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Re: Web Rule Language - WRL vs SWRL

From: Drew McDermott <drew.mcdermott@yale.edu>
Date: Fri, 1 Jul 2005 00:03:54 -0400
Message-ID: <17092.49322.830772.19393@DVM-Powerbook.local>
To: www-rdf-rules@w3.org

> >> [Bijan Parsia]
> >> The old Layering Story has been bankrupted in several different
> >> ways.
> [me]
> > I'll take advantage of this crack in the orthodox Wall of Opprobrium
> I don't know how you determine your factions, but this really makes no 
> sense.

Sorry; I admit that my factionometer is not as accurate as it should be.

> (The Old Layering Story is that every semantic web language should be a 
> same syntax semantic extension of RDF. In this current thread, I think 
> only Jim ever strongly endorsed that approach, and most of the major 
> proponents, afaict, have weakened or abandoned it. Peter has a paper in 
> ICJAI showing that it is paradoxical if extended to FOL. I find it a 
> PITA for OWL and have argued vehemently, with major grade vehemence for 
> the truth of my PITA pain.

Well, Ian said this a couple of days (and many messages) ago ---

> Regarding the existing layered architecture of OWL, and the proposed 
> extension to SWRL, nobody (well not me anyway) claims that it is 
> perfect, and there will (as Holger has pointed out) no doubt be some 
> compatibility issues between different tools, but the situation is 
> hardly comparable to the one that is being proposed in the "updated 
> layer cake": as we have seen, even the very limited degree of 
> interoperability suggested by this diagram turns out to be a chimera. 
> In contrast, RDF, OWL and SWRL share a common semantic framework, and 
> allow for a relatively clean layering: OWL-Lite, OWL-DL and SWRL are 
> layered on a subset of RDF, but share the same semantics (and it can be 
> syntactically determined when RDF ontologies are within this subset).

--- so the Old Story can still be wheeled out when needed.  Again, if
I have missed a nuance, I apologize.  As far as I can tell, "layering"
is completely meaningless, but perhaps there are degrees of

> [...]
> Well, this is familiar from you, Drew, and good to have it on the 
> table. However, I don't think either Ian nor I are arguing against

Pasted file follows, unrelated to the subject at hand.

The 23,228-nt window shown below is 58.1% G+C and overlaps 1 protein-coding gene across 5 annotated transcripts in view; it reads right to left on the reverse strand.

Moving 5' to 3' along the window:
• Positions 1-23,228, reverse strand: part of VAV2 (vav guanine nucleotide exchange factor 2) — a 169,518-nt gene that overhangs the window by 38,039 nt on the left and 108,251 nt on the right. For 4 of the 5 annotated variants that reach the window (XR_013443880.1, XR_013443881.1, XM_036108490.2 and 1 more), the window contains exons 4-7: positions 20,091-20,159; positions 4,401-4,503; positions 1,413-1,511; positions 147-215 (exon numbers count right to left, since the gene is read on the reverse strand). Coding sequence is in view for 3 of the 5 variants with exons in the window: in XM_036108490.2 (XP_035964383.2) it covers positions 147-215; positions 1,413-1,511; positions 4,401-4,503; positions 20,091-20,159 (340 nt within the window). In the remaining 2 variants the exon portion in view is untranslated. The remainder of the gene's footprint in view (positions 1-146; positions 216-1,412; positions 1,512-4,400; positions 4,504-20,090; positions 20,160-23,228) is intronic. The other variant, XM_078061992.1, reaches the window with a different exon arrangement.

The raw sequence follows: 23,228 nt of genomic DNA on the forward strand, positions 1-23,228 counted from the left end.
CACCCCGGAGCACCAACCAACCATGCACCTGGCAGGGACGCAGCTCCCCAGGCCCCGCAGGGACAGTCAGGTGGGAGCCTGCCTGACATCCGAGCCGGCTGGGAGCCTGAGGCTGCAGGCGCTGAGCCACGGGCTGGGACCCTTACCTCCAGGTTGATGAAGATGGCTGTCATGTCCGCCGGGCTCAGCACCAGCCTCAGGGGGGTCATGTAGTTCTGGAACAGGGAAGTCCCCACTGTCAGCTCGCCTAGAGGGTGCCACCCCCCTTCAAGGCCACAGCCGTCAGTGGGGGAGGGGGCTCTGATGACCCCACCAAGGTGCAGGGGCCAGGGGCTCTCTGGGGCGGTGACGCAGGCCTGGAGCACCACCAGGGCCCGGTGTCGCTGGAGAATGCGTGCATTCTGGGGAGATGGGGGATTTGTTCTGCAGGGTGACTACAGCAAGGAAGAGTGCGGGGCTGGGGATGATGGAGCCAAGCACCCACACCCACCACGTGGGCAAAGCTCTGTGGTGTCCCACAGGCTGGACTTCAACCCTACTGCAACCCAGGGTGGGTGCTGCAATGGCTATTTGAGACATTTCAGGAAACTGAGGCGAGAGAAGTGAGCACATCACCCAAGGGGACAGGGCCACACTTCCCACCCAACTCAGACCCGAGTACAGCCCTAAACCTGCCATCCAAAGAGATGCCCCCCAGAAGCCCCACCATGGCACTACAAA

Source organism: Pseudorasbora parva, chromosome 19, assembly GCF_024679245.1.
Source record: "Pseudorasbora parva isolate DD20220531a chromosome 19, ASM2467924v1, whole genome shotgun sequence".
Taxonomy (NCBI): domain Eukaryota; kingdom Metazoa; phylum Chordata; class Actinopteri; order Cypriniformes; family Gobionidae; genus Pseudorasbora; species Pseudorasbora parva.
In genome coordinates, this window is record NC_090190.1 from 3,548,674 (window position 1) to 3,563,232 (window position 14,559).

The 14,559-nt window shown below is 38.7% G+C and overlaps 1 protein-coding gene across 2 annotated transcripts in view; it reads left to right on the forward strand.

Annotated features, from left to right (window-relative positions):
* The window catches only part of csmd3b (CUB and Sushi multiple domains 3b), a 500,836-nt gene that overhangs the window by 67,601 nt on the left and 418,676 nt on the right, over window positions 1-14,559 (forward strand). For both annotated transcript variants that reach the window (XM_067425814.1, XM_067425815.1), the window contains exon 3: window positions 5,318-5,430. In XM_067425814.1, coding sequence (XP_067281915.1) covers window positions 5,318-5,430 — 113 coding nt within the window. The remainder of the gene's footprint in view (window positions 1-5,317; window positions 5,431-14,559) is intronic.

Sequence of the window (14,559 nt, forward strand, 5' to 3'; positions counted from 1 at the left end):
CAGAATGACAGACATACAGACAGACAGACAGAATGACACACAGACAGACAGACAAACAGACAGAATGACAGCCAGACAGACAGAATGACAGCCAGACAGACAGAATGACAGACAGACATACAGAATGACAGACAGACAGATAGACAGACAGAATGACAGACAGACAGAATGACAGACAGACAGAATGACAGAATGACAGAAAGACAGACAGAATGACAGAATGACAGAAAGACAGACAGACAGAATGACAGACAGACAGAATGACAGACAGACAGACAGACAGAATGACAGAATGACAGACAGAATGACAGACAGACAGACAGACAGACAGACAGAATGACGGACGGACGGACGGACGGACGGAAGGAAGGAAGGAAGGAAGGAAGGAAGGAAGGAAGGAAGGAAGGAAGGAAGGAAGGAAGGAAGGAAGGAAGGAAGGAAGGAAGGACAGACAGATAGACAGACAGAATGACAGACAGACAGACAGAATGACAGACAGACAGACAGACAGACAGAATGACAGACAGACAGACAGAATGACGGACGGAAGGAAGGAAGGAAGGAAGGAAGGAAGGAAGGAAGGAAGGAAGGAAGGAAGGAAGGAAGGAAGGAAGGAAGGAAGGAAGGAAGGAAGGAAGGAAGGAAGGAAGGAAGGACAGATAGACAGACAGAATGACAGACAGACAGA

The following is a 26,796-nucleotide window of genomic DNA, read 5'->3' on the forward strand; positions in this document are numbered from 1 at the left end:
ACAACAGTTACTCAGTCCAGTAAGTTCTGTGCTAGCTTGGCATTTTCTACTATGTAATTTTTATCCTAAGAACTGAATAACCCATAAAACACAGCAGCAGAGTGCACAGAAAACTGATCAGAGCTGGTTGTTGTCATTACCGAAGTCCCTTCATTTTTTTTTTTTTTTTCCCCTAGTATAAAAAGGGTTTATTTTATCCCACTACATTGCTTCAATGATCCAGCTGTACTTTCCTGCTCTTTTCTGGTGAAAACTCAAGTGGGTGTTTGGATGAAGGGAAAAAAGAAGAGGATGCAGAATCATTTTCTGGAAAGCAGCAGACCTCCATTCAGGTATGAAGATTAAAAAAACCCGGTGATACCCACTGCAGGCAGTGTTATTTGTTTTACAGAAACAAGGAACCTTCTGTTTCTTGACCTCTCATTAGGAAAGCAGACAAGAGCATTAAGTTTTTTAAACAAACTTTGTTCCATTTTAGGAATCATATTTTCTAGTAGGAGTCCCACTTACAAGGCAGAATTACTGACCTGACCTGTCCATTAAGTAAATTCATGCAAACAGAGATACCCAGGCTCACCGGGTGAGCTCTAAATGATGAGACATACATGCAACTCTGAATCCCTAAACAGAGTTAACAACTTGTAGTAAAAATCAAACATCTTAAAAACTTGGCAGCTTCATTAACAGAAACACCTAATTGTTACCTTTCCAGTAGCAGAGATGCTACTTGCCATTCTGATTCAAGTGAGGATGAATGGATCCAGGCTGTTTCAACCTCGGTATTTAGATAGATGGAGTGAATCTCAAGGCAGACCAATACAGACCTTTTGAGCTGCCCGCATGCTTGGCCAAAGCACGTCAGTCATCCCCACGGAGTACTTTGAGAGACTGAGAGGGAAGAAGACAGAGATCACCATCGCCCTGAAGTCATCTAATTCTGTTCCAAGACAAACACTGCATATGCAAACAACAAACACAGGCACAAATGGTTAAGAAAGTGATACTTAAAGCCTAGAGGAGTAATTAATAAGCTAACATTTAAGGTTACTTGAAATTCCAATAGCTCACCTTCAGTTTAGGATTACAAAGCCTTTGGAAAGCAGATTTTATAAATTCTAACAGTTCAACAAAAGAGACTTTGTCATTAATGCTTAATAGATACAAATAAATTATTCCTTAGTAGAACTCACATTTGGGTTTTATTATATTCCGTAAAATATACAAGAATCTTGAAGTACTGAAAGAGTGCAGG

> non-mon *per se*. I might argue against quasi-proceduralism, but that 
> doesn't put me on a different side than Michael, as far as I know.

I guess I should have kept my mouth shut, because obviously I don't
understand the argument.

> [snip]
> > This point may be obscured by the way LP is presented nowadays.  In
> > the past two decades logic programming and logic have drifted apart,
> > to the point where their are routinely characterized in basically
> > different ways.
> I believe model theory is quite standard for each. I believe the 
> proposal on the table from Michael et al is for the Well Founded 
> semantics. I'd be interested in what you thought of all that.
> >   I think this is unfortunate.  I prefer to think of
> > nonmonotonic systems as being "basically" ordinary logic, with an
> > escape hatch here or there.  I grant that this is hard to formalize,
> > but that's because it's precisely the nondeductive parts of inference
> > that are hard to find a uniform formal framework for.
> I wonder what you think of all the work in formal semantics for LP. 
> Minimal model, perfect model, Well founded, answer set....

Here's the nub: We are in the presence of an unfortunate pun.  All of
these different "semantics" for LP concern the meaning of logic
programs _as programs_.  But for interoperability what we care about
is the semantics of logical expressions as _statements_.  So when Ian

> This isn't the argument: the argument is about (lack of) 
> interoperability between two formal systems. No one is (yet) claiming 
> that either of these systems is pixie dust.

I am somewhat baffled.  If two systems use the same syntax, and employ
the same vocabulary with the same (Tarskian) semantics, then they can
interoperate by exchanging messages.  The fact that they may have used
different methods in order to arrive at their conclusions is
important, but has nothing to do with interoperability per se.  (I'll
anticipate the objection that there has to be a standard proof or
justification language so that a module needn't believe a statement
unaccompanied by a proof; a Methodist system can refuse to believe the
testimony of a Baptist system.  Having anticipated it, I will simply
say that I am deeply skeptical about the possibility of such a
justification system.)

> [...]
> I'll be interested to know if Michael thinks this is a defense of him :)

Yes, he's probably preparing a statement disavowing everything I've
said.  Well, I tried.
> I guess I just find this too vague to get a grip on. What's your 
> proposal? Is ISO Prolog a reasonable starting place? Some more modern 
> logic/functional programming language? Should we just add a few things 
> to XQuery?
> I just don't know how to take your POV and generate useful 
> standardization activities. Do you think there are none? (That's not 
> unreasonable.)

My proposal is type theory, or, failing that, Common Logic with a
strongly typed syntax in front of it.  But this is a proposal for a
notation for exchanging information, not for a system of inference.

                                             -- Drew


                                         -- Drew McDermott
                                            Yale University
                                            Computer Science Department
Received on Friday, 1 July 2005 04:02:58 UTC

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